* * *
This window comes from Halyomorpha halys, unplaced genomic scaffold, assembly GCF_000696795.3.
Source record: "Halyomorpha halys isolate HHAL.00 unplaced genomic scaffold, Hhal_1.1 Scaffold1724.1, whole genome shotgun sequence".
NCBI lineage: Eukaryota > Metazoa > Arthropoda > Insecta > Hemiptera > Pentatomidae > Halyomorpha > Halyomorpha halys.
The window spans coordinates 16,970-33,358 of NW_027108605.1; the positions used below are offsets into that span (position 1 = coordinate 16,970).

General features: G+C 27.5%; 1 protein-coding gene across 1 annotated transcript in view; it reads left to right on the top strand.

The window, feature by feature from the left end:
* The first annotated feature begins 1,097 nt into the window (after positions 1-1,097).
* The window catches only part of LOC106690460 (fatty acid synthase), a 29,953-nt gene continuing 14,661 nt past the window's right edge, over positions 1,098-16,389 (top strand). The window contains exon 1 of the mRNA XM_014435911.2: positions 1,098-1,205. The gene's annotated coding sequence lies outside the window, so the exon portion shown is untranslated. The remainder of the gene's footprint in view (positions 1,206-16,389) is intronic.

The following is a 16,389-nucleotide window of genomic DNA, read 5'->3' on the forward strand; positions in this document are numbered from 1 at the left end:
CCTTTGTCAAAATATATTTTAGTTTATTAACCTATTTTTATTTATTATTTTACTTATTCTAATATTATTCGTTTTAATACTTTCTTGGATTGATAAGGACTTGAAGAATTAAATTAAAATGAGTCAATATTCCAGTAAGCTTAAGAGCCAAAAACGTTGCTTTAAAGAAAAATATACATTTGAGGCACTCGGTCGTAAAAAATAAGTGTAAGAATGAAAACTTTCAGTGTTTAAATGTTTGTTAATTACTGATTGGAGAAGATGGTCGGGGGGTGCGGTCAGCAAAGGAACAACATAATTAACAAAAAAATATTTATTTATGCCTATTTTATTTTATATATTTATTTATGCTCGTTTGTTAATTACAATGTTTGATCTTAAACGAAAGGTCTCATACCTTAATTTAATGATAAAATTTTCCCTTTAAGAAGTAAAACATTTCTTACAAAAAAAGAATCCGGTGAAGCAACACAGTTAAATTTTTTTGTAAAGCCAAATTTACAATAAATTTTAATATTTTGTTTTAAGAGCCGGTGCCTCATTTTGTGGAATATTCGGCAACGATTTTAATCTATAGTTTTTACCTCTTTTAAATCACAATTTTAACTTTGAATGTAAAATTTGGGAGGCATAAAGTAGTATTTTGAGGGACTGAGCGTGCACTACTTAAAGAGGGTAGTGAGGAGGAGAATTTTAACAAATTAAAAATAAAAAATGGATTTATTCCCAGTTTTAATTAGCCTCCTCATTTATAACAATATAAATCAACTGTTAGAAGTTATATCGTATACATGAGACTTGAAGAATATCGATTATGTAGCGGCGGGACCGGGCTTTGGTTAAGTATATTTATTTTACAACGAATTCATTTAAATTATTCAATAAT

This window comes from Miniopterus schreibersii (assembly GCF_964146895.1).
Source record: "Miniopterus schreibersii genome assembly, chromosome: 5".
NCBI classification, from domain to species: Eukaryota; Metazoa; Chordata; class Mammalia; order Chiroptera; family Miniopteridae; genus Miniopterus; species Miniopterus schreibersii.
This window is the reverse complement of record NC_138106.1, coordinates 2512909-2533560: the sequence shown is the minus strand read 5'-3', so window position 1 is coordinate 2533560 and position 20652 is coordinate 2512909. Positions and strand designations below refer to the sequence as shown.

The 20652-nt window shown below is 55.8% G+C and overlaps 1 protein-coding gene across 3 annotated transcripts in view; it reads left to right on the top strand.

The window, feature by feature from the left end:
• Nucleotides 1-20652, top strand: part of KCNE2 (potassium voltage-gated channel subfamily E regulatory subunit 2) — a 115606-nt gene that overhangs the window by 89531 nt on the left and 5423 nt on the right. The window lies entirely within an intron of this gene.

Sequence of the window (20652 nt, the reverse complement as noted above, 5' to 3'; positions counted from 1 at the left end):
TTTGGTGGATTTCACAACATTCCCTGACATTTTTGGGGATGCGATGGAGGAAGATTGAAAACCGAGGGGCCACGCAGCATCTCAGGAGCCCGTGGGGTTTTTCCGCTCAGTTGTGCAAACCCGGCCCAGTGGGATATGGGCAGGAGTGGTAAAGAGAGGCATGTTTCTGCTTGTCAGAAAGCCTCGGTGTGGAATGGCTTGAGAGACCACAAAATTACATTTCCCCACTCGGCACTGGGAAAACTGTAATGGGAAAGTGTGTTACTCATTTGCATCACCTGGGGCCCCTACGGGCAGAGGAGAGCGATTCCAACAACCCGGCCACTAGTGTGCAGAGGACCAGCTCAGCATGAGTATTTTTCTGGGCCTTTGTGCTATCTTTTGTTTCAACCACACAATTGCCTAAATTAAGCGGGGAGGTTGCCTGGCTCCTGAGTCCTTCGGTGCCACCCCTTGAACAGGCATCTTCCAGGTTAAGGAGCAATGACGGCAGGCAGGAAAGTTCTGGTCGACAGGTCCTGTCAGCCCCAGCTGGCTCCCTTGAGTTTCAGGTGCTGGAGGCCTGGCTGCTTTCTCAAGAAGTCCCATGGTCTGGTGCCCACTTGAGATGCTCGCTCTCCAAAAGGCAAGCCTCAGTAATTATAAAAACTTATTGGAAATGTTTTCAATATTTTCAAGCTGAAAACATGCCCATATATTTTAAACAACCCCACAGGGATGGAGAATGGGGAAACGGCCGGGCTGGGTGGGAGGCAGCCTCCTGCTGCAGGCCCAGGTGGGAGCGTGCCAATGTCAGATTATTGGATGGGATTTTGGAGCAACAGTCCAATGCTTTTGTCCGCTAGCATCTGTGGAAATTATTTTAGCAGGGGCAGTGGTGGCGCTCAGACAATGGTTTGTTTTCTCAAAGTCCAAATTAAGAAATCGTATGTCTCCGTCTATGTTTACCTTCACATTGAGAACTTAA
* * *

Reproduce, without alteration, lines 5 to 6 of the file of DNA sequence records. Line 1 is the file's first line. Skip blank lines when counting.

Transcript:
General features: G+C 27.5%; 1 protein-coding gene across 1 annotated transcript in view; it reads left to right on the top strand.

The window, feature by feature from the left end: